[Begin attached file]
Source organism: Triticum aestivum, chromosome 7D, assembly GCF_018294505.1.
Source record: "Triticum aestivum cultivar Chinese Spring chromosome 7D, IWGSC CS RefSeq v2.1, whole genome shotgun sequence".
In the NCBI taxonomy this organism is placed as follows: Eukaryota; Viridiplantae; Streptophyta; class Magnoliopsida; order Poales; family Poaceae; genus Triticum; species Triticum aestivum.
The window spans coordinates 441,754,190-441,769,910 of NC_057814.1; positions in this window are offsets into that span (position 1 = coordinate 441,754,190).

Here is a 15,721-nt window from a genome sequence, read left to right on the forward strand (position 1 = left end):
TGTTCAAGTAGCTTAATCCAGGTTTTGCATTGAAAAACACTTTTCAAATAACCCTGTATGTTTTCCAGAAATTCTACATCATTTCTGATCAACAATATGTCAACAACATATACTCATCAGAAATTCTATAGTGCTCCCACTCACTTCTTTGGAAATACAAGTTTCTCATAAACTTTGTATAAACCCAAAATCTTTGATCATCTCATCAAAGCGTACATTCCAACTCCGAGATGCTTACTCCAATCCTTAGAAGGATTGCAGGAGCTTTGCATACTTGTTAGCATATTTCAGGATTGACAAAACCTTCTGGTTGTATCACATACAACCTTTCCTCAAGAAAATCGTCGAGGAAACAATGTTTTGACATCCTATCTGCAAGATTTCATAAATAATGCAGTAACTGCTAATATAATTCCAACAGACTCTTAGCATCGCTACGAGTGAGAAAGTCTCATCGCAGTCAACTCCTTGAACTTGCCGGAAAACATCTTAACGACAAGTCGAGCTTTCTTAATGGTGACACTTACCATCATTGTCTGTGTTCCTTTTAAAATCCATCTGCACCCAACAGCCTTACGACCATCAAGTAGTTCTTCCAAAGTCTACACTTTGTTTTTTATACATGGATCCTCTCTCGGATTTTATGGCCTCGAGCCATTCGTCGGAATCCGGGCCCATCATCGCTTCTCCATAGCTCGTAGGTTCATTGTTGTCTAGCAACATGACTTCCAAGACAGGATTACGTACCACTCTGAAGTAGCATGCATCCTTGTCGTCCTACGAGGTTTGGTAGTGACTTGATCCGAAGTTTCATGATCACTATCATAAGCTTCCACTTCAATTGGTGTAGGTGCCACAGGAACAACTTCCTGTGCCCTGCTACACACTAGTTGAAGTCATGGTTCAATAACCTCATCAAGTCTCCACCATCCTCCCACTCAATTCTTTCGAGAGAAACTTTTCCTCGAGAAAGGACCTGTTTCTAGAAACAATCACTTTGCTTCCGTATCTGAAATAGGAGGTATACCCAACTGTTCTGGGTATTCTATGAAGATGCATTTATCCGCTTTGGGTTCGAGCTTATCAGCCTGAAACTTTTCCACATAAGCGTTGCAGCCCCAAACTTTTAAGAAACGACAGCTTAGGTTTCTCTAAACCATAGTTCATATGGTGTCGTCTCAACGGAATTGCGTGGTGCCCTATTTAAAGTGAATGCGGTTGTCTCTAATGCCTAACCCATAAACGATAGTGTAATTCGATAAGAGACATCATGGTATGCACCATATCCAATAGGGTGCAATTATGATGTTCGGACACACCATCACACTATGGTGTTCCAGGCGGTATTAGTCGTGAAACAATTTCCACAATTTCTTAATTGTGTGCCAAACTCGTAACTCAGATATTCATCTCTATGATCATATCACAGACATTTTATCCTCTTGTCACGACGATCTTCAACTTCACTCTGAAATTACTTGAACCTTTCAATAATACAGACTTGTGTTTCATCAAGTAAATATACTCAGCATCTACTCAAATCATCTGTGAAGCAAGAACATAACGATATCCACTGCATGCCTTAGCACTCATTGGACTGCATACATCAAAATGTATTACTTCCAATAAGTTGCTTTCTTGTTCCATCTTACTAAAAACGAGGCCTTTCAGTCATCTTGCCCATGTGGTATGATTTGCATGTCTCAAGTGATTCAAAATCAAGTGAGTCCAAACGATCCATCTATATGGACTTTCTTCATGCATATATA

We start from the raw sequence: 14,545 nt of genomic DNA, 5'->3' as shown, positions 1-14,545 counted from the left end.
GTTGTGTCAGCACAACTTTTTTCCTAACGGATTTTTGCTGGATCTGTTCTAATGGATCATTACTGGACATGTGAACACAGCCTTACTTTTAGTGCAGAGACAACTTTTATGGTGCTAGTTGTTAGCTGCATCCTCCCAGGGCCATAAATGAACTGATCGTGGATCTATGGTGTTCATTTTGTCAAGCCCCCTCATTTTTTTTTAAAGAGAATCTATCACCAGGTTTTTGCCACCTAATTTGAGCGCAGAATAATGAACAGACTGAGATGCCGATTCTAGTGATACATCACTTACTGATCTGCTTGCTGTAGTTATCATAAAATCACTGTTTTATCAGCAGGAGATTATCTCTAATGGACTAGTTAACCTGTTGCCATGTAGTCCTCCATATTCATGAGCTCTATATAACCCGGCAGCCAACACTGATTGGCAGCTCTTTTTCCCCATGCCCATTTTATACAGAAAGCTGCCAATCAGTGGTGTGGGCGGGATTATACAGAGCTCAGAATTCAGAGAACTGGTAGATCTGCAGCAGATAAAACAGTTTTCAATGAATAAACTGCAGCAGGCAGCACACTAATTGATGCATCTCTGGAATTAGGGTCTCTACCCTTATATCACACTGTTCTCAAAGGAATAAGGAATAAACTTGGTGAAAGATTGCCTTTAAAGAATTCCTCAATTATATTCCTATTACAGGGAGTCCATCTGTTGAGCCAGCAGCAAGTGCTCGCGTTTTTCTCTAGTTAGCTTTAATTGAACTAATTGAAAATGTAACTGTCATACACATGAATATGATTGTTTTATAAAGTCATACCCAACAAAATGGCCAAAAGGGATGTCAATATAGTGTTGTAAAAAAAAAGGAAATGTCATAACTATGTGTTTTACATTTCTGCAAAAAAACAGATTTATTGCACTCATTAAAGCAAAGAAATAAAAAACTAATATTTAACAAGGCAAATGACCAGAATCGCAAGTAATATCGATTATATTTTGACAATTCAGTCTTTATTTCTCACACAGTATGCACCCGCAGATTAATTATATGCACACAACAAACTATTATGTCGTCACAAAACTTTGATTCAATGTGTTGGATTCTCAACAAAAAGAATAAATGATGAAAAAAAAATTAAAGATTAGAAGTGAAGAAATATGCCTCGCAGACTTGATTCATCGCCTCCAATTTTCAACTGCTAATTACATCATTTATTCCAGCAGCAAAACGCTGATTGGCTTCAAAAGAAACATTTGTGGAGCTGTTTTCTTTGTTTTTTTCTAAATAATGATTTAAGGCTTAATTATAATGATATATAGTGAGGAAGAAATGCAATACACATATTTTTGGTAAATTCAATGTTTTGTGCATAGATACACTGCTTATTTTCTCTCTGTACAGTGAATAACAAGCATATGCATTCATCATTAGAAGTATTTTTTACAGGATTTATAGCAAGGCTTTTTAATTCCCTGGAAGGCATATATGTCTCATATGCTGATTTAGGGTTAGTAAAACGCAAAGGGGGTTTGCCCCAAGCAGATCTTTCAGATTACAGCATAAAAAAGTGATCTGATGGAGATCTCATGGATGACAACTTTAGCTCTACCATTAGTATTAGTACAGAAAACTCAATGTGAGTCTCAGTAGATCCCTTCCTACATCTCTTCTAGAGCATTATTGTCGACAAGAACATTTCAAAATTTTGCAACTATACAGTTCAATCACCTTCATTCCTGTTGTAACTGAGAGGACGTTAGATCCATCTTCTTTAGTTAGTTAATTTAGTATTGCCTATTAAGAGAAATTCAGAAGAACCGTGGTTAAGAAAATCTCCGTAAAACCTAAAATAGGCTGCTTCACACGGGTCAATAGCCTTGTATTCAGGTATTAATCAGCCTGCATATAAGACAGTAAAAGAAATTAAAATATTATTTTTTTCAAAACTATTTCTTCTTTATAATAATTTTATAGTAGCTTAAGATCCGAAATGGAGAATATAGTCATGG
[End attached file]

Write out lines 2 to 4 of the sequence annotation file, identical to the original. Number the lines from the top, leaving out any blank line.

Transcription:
Source record: "Triticum aestivum cultivar Chinese Spring chromosome 7D, IWGSC CS RefSeq v2.1, whole genome shotgun sequence".
In the NCBI taxonomy this organism is placed as follows: Eukaryota; Viridiplantae; Streptophyta; class Magnoliopsida; order Poales; family Poaceae; genus Triticum; species Triticum aestivum.
The window spans coordinates 441,754,190-441,769,910 of NC_057814.1; positions in this window are offsets into that span (position 1 = coordinate 441,754,190).